Tuesday, June 26, 2007

Buffers are full of win.

I probably enjoy talking about buffers too much, but that's because buffers are fugging AWESOME to have. Who doesn't like the idea of being able to put up oodles of strips without any (future) effort on their part should they decide to take off for a few weeks?

The idea is simple: You work ahead now so that you don't have to work as hard later if you don't want to. Of course, it's also addictive in that once you start a buffer you don't want to stop having one, and so it often becomes a matter of racing yourself to keep your buffer from shrinking away back to nothing.

Swearing by buffers has both benefits and drawbacks. While having one basically ensures that you can always meet your deadlines, it also means you miss the chance to put up those personality-defining 'author's notes', Dead Piro Days, special strips, and other quirky off-beat replacements that go up when people can't think of a strip. People tend to like seeing a little humanity in their artists; being able to empathize with them is powerful.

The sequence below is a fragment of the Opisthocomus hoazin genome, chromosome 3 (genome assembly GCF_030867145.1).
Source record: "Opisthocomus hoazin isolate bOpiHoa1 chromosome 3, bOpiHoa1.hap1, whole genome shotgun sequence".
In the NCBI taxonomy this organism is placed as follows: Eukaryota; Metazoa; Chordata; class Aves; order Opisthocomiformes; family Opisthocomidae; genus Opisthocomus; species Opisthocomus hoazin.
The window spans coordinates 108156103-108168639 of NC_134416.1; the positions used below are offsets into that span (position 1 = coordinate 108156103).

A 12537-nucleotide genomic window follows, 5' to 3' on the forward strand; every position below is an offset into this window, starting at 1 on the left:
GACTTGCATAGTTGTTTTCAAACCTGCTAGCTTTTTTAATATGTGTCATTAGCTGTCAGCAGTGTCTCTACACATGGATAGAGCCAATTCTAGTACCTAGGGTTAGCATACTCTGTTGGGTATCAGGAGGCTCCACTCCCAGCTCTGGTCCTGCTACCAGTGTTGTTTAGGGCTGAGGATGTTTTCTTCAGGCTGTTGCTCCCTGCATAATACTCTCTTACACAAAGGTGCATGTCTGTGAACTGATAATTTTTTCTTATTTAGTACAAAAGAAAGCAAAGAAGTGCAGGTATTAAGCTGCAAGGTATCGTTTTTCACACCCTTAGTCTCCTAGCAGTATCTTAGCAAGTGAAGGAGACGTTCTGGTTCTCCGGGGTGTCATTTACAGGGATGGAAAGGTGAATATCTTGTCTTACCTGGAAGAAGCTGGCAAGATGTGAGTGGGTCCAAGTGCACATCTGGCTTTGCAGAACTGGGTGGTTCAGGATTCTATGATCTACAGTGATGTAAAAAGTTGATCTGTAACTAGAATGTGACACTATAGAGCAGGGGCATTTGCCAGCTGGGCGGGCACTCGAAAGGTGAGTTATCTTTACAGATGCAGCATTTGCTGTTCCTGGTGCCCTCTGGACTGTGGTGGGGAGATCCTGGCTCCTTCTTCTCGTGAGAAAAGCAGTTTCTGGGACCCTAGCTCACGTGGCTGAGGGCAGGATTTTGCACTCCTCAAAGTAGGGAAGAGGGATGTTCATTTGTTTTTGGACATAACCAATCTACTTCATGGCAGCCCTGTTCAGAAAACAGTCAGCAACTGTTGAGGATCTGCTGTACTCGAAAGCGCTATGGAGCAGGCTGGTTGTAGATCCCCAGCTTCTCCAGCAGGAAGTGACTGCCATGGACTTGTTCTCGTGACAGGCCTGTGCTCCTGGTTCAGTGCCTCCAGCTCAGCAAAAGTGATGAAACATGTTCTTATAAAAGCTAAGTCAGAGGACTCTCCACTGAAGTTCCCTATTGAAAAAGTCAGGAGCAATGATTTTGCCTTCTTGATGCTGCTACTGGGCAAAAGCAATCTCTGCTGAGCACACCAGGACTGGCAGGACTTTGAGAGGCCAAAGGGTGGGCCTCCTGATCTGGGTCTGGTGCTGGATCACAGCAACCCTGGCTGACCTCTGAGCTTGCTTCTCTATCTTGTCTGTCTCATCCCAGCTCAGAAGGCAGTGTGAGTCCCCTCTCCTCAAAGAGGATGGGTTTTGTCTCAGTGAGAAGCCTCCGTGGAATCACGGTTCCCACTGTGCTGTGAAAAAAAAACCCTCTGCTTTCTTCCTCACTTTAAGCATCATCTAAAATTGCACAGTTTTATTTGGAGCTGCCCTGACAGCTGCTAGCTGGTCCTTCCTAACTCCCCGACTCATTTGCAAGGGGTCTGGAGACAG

A drawback I've noticed in my own experimenting with buffers is how hard it is to hold them back from the public - after all, they don't do me any good while they're sitting on my hard drive. It's a delayed payoff for an unknown reward, in other words, and that part is certainly dangerous.

Still, I kinda like being really far ahead of myself...

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